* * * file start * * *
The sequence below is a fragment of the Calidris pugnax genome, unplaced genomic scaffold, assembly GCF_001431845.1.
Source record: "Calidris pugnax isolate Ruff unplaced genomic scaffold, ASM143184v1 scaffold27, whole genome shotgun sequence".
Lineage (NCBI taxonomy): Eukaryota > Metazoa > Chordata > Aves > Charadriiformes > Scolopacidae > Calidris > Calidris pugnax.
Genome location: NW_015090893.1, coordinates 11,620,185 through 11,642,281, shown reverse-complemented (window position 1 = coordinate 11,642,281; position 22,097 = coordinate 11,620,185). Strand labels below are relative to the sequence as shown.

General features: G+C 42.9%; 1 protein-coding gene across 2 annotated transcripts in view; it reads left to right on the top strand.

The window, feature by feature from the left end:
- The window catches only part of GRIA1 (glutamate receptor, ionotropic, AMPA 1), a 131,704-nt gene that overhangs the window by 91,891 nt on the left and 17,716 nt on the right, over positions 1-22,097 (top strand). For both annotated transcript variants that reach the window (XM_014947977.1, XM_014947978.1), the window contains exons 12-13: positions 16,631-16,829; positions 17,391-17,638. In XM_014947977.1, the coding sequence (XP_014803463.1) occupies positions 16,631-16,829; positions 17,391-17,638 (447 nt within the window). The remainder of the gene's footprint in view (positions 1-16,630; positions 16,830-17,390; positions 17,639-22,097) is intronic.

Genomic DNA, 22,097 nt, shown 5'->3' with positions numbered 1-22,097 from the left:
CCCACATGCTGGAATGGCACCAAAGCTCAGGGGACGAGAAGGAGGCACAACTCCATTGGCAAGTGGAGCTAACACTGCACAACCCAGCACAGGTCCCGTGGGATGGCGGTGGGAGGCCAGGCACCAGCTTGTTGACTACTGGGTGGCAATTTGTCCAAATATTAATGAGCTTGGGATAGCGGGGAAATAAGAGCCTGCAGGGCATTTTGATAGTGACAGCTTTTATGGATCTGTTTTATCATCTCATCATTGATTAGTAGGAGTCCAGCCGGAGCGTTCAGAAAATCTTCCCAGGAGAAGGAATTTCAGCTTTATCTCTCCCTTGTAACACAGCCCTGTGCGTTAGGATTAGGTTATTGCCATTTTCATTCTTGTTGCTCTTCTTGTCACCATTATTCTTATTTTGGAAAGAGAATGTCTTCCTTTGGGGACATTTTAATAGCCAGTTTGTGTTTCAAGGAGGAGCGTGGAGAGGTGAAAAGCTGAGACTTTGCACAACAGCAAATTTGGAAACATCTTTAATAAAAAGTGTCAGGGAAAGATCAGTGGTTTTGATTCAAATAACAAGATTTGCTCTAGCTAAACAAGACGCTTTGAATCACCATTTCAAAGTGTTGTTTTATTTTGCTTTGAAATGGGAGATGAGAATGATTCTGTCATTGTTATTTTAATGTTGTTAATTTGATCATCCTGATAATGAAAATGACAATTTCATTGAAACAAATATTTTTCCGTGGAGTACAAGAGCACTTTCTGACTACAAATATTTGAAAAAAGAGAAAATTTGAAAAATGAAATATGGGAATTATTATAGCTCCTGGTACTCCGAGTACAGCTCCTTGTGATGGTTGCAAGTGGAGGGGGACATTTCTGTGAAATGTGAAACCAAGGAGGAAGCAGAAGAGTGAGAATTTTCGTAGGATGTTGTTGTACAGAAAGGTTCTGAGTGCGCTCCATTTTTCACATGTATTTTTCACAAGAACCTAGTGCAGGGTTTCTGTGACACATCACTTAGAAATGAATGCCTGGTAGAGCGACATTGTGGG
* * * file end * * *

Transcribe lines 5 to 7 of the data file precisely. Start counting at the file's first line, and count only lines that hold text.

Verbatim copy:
General features: G+C 42.9%; 1 protein-coding gene across 2 annotated transcripts in view; it reads left to right on the top strand.

The window, feature by feature from the left end:
- The window catches only part of GRIA1 (glutamate receptor, ionotropic, AMPA 1), a 131,704-nt gene that overhangs the window by 91,891 nt on the left and 17,716 nt on the right, over positions 1-22,097 (top strand). For both annotated transcript variants that reach the window (XM_014947977.1, XM_014947978.1), the window contains exons 12-13: positions 16,631-16,829; positions 17,391-17,638. In XM_014947977.1, the coding sequence (XP_014803463.1) occupies positions 16,631-16,829; positions 17,391-17,638 (447 nt within the window). The remainder of the gene's footprint in view (positions 1-16,630; positions 16,830-17,390; positions 17,639-22,097) is intronic.